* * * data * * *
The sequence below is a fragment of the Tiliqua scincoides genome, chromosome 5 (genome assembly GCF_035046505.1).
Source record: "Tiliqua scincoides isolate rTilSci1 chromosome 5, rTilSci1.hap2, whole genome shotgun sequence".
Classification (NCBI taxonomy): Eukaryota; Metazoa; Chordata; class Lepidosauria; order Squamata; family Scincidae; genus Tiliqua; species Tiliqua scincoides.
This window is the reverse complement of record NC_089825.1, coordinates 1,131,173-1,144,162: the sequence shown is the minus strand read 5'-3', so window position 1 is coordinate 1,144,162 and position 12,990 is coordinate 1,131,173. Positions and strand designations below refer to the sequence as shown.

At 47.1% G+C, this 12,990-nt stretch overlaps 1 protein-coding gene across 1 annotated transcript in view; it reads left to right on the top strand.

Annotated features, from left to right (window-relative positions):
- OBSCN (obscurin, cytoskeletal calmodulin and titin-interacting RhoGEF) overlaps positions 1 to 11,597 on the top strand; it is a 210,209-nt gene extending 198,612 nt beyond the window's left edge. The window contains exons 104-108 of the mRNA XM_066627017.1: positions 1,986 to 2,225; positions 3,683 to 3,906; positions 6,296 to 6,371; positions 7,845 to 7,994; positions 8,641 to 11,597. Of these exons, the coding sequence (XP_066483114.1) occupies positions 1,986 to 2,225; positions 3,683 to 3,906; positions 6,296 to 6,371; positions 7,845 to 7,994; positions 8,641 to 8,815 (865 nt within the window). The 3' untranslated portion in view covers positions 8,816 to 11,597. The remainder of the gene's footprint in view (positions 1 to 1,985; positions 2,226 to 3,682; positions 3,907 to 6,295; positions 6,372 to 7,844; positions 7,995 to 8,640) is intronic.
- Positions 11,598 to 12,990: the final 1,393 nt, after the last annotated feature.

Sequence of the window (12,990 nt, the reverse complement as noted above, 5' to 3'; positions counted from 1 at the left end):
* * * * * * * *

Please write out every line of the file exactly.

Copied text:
The sequence below is a fragment of the Tiliqua scincoides genome, chromosome 5 (genome assembly GCF_035046505.1).
Source record: "Tiliqua scincoides isolate rTilSci1 chromosome 5, rTilSci1.hap2, whole genome shotgun sequence".
Classification (NCBI taxonomy): Eukaryota; Metazoa; Chordata; class Lepidosauria; order Squamata; family Scincidae; genus Tiliqua; species Tiliqua scincoides.
This window is the reverse complement of record NC_089825.1, coordinates 1,131,173-1,144,162: the sequence shown is the minus strand read 5'-3', so window position 1 is coordinate 1,144,162 and position 12,990 is coordinate 1,131,173. Positions and strand designations below refer to the sequence as shown.

At 47.1% G+C, this 12,990-nt stretch overlaps 1 protein-coding gene across 1 annotated transcript in view; it reads left to right on the top strand.

Annotated features, from left to right (window-relative positions):
- OBSCN (obscurin, cytoskeletal calmodulin and titin-interacting RhoGEF) overlaps positions 1 to 11,597 on the top strand; it is a 210,209-nt gene extending 198,612 nt beyond the window's left edge. The window contains exons 104-108 of the mRNA XM_066627017.1: positions 1,986 to 2,225; positions 3,683 to 3,906; positions 6,296 to 6,371; positions 7,845 to 7,994; positions 8,641 to 11,597. Of these exons, the coding sequence (XP_066483114.1) occupies positions 1,986 to 2,225; positions 3,683 to 3,906; positions 6,296 to 6,371; positions 7,845 to 7,994; positions 8,641 to 8,815 (865 nt within the window). The 3' untranslated portion in view covers positions 8,816 to 11,597. The remainder of the gene's footprint in view (positions 1 to 1,985; positions 2,226 to 3,682; positions 3,907 to 6,295; positions 6,372 to 7,844; positions 7,995 to 8,640) is intronic.
- Positions 11,598 to 12,990: the final 1,393 nt, after the last annotated feature.

Sequence of the window (12,990 nt, the reverse complement as noted above, 5' to 3'; positions counted from 1 at the left end):